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Biometrics on the horizon for Apple devices

Science fiction movies have it easy. When characters need to get into a vault, they just slide their thumbs over a fingerprint scanner and a door opens.

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Biometrics on the horizon for Apple devices

biometrics, byod, mobile device management


Science fiction movies have it easy. When characters need to get into a vault, they just slide their thumbs over a fingerprint scanner and a door opens. Instant access, no 20-character passwords to remember, and all they need is a good set of fingerprints. The reality may be even more convenient. The modern vault is filled with data and enterprise applications, and iPhone users may soon be able to access it with a quick thumb swipe. 

Apple has traditionally marketed devices like the iPhone as consumer-focused, but that doesn't mean the company is ignoring the enterprise. According to a recent Forbes article, Apple has acquired the biometrics company AuthenTec. AuthenTec's technology will allow Apple to use fingerprint scanning with its devices to authenticate user identities - something that is a little more difficult to hack than passwords and PIN numbers. It may be easy to forget a password, but employees rarely forget to bring their fingerprints with them.

"Despite its consumer-focus, Apple devices have already made their way into enterprises, thanks to the bring-your-own-device (BYOD) trend," a recent TechTarget article stated. "The number of iPhones in the enterprise has doubled last year and the number of iPads had tripled during the same timeframe, Apple said during its most recent earnings conference call."

Implications for iOS device management
One of the major challenges for implementing effective mobile device management (MDM) is securing devices without overly limiting access. Employees don't want to wait for their productivity applications, and, in a BYOD environment, they don't want the company limiting access to their personal data.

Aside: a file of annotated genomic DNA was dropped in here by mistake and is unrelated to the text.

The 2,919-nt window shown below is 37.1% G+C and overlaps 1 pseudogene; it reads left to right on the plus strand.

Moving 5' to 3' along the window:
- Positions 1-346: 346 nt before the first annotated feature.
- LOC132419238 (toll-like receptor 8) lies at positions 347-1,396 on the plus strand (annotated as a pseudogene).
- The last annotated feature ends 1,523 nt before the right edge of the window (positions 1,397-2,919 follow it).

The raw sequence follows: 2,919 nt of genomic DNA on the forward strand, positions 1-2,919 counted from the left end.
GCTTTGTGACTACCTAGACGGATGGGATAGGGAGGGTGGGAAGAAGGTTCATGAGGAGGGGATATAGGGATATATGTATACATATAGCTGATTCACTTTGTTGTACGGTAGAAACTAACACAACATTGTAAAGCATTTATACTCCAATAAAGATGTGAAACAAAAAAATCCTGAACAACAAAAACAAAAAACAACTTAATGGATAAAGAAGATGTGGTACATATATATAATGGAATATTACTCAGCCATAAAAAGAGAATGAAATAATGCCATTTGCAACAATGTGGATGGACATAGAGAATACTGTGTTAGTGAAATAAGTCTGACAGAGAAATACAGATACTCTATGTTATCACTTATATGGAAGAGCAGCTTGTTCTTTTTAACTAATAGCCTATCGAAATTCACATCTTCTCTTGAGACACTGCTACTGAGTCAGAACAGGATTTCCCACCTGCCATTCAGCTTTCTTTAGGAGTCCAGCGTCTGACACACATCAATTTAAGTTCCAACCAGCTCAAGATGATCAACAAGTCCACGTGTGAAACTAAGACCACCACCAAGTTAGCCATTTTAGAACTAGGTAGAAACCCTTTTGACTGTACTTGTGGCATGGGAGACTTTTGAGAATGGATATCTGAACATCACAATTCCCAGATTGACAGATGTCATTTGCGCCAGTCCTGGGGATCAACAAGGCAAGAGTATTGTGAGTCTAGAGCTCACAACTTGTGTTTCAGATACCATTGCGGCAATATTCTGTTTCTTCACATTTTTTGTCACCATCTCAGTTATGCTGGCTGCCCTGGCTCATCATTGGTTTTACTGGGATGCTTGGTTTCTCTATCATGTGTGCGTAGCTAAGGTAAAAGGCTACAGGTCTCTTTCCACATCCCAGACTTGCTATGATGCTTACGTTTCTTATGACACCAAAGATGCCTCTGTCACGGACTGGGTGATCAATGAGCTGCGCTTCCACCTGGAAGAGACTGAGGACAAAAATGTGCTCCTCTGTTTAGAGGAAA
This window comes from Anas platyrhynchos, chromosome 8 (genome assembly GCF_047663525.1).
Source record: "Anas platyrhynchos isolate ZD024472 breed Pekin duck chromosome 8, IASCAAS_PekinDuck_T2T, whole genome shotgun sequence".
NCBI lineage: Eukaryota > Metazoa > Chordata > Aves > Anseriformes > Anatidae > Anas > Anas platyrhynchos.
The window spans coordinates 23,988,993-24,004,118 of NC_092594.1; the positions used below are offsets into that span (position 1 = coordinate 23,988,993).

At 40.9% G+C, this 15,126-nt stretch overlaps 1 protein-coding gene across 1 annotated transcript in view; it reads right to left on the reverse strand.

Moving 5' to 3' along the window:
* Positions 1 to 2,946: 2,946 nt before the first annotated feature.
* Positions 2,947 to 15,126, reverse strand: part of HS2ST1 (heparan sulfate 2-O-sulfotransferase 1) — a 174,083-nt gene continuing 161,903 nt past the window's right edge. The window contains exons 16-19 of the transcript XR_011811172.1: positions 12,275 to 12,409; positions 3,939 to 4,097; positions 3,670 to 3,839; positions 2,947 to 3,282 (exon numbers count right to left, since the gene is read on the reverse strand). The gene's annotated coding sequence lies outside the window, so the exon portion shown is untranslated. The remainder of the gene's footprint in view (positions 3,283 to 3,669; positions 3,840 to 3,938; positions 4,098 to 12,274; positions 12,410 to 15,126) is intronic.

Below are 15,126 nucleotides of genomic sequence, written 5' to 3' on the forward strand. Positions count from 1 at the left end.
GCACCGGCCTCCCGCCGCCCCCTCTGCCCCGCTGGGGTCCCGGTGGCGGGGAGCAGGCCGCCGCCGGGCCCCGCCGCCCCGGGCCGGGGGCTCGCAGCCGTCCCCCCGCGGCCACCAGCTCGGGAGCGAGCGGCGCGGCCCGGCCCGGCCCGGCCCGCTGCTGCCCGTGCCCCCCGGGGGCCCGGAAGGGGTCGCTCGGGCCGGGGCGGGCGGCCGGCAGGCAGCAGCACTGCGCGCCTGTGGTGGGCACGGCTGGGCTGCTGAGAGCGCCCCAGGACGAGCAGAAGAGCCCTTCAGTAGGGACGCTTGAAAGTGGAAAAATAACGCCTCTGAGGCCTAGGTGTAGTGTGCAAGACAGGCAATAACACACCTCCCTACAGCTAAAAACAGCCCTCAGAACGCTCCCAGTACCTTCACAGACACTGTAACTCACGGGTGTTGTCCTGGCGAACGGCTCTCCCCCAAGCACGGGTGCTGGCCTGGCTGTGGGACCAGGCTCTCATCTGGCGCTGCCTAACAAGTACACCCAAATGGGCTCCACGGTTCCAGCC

As a recent ECommerce Times article pointed out, it's important for businesses to balance data security with user empowerment. The article recommended integrating mobile device management technology with existing options, such as Active Directory. However, mobile device and application policies can also be used to protect sensitive data. For example, companies can ensure only employees whose identities have been biometrically identified can access data within their clouds or create access levels with MDM solutions to make certain that data stored even on personal devices is secure.

Mobile device management: Don't reinvent the wheel
MDM should not be cumbersome. The most effective solutions offer support for a large range of platforms from the beginning and feature updates to support new technology innovations as they evolve. Choosing a flexible solution prevents MDM from becoming a burden because it allows businesses to adapt instead of having to redesign their MDM strategies to manage new technology.

"The answer is not to reinvent email with a cumbersome and redundant infrastructure and UI," the article stated. "Instead, the focus should be on following best practices for data protection, practices that should have been in place before BYOD. This means managing the data separately - at least when the data includes highly confidential documents and media files."

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